Here they come, black as hell and thick as grass”
-Robert J. Hall, a meat contractor to the Natal Mounted Police.
Technologically the battle of Rorkes Drift was a victory. The defenders were using the new Martini Henry Carbine Mk II .45 cal. Rifles. These were the replacement to mainstay of the British forces armaments previously used.
The weapons used by the defenders were claimed to have “jammed” or misfired in multiple accounts1 of the defence, often being reported to have “glowed red from quickly firing”. In all around 20,000 rounds were fired in the defence yet many of the weapons continued to be useable unlike the weapons of the Zulu snipers.
The Zulus had kept snipers upon the Oskarberg (The hill overlooking the cookhouse) these were more of an annoyance to the defenders than a real threat. It is also a misconception that the weapons the Zulu forces used were the recovered Martini Rifles of the fallen 1/24th from Isandlwana, the Impi attacked Rorkes Drift was the reserve force, they had not taken part in any major action other than chasing down fugitives across the Buffalo and therefore were using very outdated weapons that were sold to them by unscrupulous dealers2.
Clearly this interpretation is an example of military victory through superior technology this is however also a case in point of training being forgotten during the heat of battle. British forces were trained to fire slowly to check targets and target more effectively. Rapid fire was not recommended since it leads to poor performance of both weapons and soldier, an evaluative comment to this argument though is the nature of the battle meant the soldiers could ill afford to fire slowly.
This military ability even when training has been forgotten or become ineffective gives us a post-facto glimpse of the attitude that Chelmsford had taken when entering KwaZulu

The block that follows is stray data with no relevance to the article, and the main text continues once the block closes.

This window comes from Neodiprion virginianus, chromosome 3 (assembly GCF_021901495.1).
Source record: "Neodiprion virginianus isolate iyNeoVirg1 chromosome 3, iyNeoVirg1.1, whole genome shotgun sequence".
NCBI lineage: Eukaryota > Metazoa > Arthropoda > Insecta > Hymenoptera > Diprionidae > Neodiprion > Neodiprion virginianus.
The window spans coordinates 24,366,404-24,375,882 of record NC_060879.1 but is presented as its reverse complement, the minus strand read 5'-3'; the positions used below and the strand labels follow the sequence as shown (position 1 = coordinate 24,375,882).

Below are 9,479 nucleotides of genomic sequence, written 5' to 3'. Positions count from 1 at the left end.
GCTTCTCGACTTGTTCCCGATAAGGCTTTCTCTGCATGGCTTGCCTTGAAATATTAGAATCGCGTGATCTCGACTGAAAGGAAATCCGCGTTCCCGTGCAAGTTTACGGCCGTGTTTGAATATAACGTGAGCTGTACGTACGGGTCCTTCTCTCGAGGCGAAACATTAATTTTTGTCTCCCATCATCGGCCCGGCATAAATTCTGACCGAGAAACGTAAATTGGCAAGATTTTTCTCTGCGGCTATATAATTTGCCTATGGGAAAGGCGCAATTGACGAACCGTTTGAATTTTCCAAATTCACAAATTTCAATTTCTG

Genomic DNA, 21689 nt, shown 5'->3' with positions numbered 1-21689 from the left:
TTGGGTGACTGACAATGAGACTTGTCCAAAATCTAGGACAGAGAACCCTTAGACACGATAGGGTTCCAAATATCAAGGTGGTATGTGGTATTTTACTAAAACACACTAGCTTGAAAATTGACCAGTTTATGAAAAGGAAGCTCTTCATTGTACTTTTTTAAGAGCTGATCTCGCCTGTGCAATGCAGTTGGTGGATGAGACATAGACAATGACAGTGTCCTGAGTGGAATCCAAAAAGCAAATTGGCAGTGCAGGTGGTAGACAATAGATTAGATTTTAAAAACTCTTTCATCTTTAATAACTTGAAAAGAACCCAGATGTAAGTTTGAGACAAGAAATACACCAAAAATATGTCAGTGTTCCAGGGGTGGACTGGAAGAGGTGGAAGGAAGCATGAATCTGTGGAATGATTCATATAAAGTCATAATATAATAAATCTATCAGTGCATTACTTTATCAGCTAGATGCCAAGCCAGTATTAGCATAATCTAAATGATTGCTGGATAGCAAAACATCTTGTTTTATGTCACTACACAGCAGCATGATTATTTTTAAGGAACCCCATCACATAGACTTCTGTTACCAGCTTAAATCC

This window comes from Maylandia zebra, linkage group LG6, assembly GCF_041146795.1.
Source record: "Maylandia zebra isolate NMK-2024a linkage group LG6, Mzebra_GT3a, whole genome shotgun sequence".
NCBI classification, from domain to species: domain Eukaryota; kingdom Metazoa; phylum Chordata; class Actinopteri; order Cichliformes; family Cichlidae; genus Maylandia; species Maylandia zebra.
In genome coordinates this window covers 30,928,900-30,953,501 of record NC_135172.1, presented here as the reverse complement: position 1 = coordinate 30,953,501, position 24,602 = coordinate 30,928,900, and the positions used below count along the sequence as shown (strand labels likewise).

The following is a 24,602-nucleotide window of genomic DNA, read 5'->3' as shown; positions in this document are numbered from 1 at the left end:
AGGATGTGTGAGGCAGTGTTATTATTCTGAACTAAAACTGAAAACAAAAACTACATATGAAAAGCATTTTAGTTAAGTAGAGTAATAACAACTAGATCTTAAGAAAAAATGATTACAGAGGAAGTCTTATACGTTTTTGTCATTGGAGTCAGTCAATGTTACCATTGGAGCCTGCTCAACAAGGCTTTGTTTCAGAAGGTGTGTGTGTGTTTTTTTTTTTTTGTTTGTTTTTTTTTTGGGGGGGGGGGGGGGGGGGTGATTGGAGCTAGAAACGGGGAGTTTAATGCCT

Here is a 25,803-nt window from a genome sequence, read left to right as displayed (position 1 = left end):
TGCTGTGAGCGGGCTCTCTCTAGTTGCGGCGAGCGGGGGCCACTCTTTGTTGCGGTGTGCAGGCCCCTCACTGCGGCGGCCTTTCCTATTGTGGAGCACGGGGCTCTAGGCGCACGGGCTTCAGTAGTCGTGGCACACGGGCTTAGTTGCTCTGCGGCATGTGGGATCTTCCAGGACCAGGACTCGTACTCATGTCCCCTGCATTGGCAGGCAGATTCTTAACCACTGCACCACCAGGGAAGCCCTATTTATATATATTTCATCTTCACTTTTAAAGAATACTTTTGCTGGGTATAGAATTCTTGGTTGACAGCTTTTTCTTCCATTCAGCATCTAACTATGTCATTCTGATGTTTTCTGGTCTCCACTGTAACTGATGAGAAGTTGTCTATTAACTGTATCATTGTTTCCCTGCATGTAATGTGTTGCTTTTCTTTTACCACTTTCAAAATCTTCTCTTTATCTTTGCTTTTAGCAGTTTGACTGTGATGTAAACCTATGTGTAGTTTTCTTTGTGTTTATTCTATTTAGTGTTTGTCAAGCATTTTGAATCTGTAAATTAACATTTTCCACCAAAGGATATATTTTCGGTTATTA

It is inferred3 that the weapons of the dead/wounded were recovered by defenders and used to
1 Private A. H. Hook’s personal battle report. Hook was described as a marksman in “Nothing remains but to fight” –Ian Knight (p77) and therefore his testimony as to the reliability of the guns is quite valid.
2 “Zulu Wars”- John Hurt. It could even have been Rorke himself who sold some of the weapons in use by the Zulu forces who had owned and named the drift 30 years earlier.
This is my very very very rough first draft of my History paper you have all been so kind to help me with. Please point out any errors or problems you find.
I will gladly ammend any areas where I have "borrowed" others views on the battle!
|9th February 2005||Invader|
Ooops, just noticed I have left a paragraph half finnished! I think I took a lunch breat at that paragraph then started somewhere else!
Just ignore it for now, I doubt it'll make the final cut.
|10th February 2005||Derek C|
Careful with your dates, noticed 1979 slipped in there ....Disraeli did not want or need to go to war with the Zulu Nation in 1979.
Otherwise, looked good to me at first glance, but I'm no expert. Well Done.
|10th February 2005||Paul Cubbin|
I've been called many things in my life, my never, until now, a historian. Don't change it! I've going to frame this!
Far be it for me to offer my 'historian' advice (heh heh heh, my wife will laugh her socks off), but it may be useful, while describing no3, 4 and 5 column just to mention no1 & 2 column. They were reduced to defensive columns on the Natal/Zululand border following a shortage of regular Imperial troops (Chelmsford originally wanted 5 invading columns). Also, in the paragraph after my own name goes up in lights, you say, in brackets, "indecently also the first Amabutho to engage the Drift". I suspect you mean incidentally (that naughty Spellcheck) as indecently will have a wildly different effect on the theme, I think.
It's a damn sight better than anything I ever presented at school, mind. Nice one.
|10th February 2005||Invader|
Thanks for the spelling help. I noticed many errors but can blame it on being such an early draft/very late night! I wanted to get a skeleton essay writen. I need to mention some other points and fleash it out now.
For anyone who helped in the other thread who I haven't mentioned yet remember I still have 1000~1200 words to write extra. Your views all matter! You guys have been a huge help with this essay.
I'm not totally pleased with my introduction, it's perhaps too long and doesn't help answer the question given the length. I'll revise it later and expand the idea of the Zulu army being a threat to Natal.